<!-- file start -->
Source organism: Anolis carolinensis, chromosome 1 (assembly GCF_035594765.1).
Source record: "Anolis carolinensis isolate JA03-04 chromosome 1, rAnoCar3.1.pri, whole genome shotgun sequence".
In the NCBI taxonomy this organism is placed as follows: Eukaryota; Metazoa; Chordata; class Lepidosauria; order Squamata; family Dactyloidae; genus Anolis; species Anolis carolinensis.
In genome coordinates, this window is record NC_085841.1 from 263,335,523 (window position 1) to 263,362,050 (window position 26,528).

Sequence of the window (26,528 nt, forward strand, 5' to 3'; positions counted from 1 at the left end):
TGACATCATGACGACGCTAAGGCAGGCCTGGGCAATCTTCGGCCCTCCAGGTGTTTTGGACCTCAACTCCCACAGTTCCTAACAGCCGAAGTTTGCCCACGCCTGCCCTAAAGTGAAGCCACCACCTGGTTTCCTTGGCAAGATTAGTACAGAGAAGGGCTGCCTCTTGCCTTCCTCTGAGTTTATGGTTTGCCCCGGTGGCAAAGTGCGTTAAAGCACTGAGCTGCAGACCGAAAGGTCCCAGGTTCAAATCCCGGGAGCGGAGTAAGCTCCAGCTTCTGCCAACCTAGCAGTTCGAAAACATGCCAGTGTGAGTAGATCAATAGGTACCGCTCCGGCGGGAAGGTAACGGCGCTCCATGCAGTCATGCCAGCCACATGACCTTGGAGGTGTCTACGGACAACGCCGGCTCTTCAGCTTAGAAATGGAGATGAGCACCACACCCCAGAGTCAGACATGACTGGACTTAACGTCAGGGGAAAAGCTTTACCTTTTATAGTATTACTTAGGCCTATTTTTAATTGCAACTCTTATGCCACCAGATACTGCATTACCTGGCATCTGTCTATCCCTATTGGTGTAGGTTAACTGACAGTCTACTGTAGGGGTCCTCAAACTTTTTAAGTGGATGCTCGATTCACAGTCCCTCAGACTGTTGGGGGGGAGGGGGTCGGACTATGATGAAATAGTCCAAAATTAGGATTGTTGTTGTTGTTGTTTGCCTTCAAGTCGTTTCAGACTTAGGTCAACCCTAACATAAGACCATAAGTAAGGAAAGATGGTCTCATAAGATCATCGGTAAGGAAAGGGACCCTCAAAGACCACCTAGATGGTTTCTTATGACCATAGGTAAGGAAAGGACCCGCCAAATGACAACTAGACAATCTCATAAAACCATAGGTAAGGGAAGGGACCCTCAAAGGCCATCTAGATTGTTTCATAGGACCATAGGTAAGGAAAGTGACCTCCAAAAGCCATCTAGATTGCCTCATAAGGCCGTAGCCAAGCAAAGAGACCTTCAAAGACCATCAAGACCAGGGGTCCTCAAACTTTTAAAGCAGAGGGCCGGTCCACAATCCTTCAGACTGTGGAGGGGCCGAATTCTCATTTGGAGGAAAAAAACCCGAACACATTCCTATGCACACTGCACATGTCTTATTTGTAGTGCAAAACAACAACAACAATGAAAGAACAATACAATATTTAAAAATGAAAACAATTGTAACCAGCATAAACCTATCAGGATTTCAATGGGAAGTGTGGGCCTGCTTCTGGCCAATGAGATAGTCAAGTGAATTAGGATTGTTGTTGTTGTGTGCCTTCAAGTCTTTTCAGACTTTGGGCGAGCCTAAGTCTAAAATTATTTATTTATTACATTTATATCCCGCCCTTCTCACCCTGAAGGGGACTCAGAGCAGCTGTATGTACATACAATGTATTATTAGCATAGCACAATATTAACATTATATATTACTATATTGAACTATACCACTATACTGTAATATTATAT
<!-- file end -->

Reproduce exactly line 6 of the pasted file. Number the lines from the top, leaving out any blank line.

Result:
TGACATCATGACGACGCTAAGGCAGGCCTGGGCAATCTTCGGCCCTCCAGGTGTTTTGGACCTCAACTCCCACAGTTCCTAACAGCCGAAGTTTGCCCACGCCTGCCCTAAAGTGAAGCCACCACCTGGTTTCCTTGGCAAGATTAGTACAGAGAAGGGCTGCCTCTTGCCTTCCTCTGAGTTTATGGTTTGCCCCGGTGGCAAAGTGCGTTAAAGCACTGAGCTGCAGACCGAAAGGTCCCAGGTTCAAATCCCGGGAGCGGAGTAAGCTCCAGCTTCTGCCAACCTAGCAGTTCGAAAACATGCCAGTGTGAGTAGATCAATAGGTACCGCTCCGGCGGGAAGGTAACGGCGCTCCATGCAGTCATGCCAGCCACATGACCTTGGAGGTGTCTACGGACAACGCCGGCTCTTCAGCTTAGAAATGGAGATGAGCACCACACCCCAGAGTCAGACATGACTGGACTTAACGTCAGGGGAAAAGCTTTACCTTTTATAGTATTACTTAGGCCTATTTTTAATTGCAACTCTTATGCCACCAGATACTGCATTACCTGGCATCTGTCTATCCCTATTGGTGTAGGTTAACTGACAGTCTACTGTAGGGGTCCTCAAACTTTTTAAGTGGATGCTCGATTCACAGTCCCTCAGACTGTTGGGGGGGAGGGGGTCGGACTATGATGAAATAGTCCAAAATTAGGATTGTTGTTGTTGTTGTTTGCCTTCAAGTCGTTTCAGACTTAGGTCAACCCTAACATAAGACCATAAGTAAGGAAAGATGGTCTCATAAGATCATCGGTAAGGAAAGGGACCCTCAAAGACCACCTAGATGGTTTCTTATGACCATAGGTAAGGAAAGGACCCGCCAAATGACAACTAGACAATCTCATAAAACCATAGGTAAGGGAAGGGACCCTCAAAGGCCATCTAGATTGTTTCATAGGACCATAGGTAAGGAAAGTGACCTCCAAAAGCCATCTAGATTGCCTCATAAGGCCGTAGCCAAGCAAAGAGACCTTCAAAGACCATCAAGACCAGGGGTCCTCAAACTTTTAAAGCAGAGGGCCGGTCCACAATCCTTCAGACTGTGGAGGGGCCGAATTCTCATTTGGAGGAAAAAAACCCGAACACATTCCTATGCACACTGCACATGTCTTATTTGTAGTGCAAAACAACAACAACAATGAAAGAACAATACAATATTTAAAAATGAAAACAATTGTAACCAGCATAAACCTATCAGGATTTCAATGGGAAGTGTGGGCCTGCTTCTGGCCAATGAGATAGTCAAGTGAATTAGGATTGTTGTTGTTGTGTGCCTTCAAGTCTTTTCAGACTTTGGGCGAGCCTAAGTCTAAAATTATTTATTTATTACATTTATATCCCGCCCTTCTCACCCTGAAGGGGACTCAGAGCAGCTGTATGTACATACAATGTATTATTAGCATAGCACAATATTAACATTATATATTACTATATTGAACTATACCACTATACTGTAATATTATAT